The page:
WHAT IS SOCIAL STIGMA?
Social stigma in the context of health is the negative association between a person or group of people who share certain characteristics and a specific disease. In an outbreak, this may mean people are labelled, stereotyped, discriminated against, treated separately, and/or experience loss of status because of a perceived link with a disease.
Such treatment can negatively affect those with the disease, as well as their caregivers, family, friends and communities. People who don’t have the disease but share other characteristics with this group may also suffer from stigma.
The current COVID-19 outbreak has provoked social stigma and discriminatory behaviours against people of certain ethnic backgrounds as well as anyone perceived to have been in contact with the virus.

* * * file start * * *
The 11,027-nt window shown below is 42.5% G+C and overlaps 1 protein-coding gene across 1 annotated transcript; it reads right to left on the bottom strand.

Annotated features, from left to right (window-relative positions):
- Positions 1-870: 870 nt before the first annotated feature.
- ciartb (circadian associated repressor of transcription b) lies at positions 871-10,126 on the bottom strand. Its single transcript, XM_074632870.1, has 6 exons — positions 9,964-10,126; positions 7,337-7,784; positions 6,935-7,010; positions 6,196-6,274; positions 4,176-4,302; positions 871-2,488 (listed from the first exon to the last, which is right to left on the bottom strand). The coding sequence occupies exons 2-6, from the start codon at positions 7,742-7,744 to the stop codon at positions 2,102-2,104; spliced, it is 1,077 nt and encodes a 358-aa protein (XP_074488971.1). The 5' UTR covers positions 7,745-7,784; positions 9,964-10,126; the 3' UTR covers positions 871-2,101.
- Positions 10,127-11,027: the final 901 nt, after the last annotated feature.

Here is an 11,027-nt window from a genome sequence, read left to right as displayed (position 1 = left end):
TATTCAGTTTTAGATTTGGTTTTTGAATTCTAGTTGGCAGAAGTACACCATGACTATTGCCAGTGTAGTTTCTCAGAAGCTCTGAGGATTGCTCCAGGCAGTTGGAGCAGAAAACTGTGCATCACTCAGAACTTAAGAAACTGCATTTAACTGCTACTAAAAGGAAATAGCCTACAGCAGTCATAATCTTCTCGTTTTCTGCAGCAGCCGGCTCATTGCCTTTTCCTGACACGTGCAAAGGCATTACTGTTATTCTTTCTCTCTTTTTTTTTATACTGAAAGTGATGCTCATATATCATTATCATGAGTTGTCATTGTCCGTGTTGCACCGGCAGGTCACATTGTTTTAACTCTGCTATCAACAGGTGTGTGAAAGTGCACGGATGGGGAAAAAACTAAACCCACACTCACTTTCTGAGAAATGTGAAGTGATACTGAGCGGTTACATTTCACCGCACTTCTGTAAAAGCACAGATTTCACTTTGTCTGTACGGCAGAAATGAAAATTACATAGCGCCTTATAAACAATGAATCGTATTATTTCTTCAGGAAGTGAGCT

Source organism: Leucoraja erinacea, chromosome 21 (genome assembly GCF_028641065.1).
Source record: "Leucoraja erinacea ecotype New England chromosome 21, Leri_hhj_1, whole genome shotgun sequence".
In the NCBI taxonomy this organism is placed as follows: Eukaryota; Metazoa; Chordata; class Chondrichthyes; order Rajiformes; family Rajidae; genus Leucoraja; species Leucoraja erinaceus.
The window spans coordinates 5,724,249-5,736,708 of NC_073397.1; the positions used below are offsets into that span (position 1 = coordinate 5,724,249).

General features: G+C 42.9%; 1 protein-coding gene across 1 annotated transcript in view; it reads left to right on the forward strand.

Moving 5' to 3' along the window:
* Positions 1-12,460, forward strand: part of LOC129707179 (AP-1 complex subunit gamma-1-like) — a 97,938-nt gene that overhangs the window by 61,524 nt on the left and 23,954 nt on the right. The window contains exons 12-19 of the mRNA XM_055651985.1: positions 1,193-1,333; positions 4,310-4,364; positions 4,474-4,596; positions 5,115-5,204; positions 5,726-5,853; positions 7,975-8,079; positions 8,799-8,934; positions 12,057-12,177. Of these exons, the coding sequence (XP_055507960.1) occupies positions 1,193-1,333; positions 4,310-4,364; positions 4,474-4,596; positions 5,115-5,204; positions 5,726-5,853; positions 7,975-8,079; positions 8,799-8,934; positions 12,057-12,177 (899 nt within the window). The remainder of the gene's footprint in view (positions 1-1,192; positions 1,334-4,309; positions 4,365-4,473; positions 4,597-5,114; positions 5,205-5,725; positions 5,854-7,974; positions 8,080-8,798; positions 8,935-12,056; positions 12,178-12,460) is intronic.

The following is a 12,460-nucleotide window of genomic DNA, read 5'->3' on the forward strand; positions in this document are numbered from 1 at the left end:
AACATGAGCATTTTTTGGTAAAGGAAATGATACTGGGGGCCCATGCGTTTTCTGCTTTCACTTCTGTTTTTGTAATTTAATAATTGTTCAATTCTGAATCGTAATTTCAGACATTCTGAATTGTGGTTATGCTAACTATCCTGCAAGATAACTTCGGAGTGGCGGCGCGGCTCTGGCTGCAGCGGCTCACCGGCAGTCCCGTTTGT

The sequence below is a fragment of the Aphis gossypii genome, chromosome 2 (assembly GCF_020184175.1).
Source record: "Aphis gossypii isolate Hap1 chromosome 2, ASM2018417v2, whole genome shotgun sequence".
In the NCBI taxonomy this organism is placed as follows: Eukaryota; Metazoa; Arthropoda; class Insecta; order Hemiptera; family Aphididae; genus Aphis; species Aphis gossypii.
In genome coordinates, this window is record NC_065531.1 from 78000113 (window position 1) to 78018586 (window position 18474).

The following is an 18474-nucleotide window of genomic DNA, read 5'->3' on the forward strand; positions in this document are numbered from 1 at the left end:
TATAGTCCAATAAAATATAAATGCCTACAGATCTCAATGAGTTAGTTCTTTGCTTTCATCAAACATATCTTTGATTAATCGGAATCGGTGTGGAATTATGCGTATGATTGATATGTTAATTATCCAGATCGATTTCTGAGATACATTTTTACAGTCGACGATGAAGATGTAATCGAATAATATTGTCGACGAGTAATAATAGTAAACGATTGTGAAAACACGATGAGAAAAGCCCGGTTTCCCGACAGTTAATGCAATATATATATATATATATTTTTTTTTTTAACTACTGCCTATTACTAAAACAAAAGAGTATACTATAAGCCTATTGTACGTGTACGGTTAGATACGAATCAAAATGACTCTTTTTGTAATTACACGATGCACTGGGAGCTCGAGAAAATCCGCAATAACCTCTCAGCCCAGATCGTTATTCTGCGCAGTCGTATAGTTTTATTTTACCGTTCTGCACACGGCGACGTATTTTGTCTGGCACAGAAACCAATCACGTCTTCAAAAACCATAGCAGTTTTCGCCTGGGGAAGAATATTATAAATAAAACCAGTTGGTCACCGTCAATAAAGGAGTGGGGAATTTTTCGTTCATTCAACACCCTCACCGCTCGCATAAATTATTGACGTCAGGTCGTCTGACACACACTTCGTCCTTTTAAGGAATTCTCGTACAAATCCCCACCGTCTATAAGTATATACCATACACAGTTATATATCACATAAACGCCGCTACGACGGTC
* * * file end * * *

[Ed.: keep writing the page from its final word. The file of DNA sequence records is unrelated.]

WHY IS COVID-19 CAUSING SO MUCH STIGMA?
The level of stigma associated with COVID-19 is based on three main factors: 1) it is a disease that’s new and for which there are still many unknowns; 2) we are often afraid of the unknown; and 3) it is easy to associate that fear with ‘others’.
It is understandable that there is confusion, anxiety, and fear among the public. Unfortunately, these factors are also fueling harmful stereotypes.
WHAT IS THE IMPACT?
Stigma can undermine social cohesion and prompt possible social isolation of groups, which might contribute to a situation where the virus is more, not less, likely to spread. This can result in more severe health problems and difficulties controlling a disease outbreak.
• Drive people to hide the illness to avoid discrimination • Prevent people from seeking health care immediately • Discourage them from adopting healthy behaviours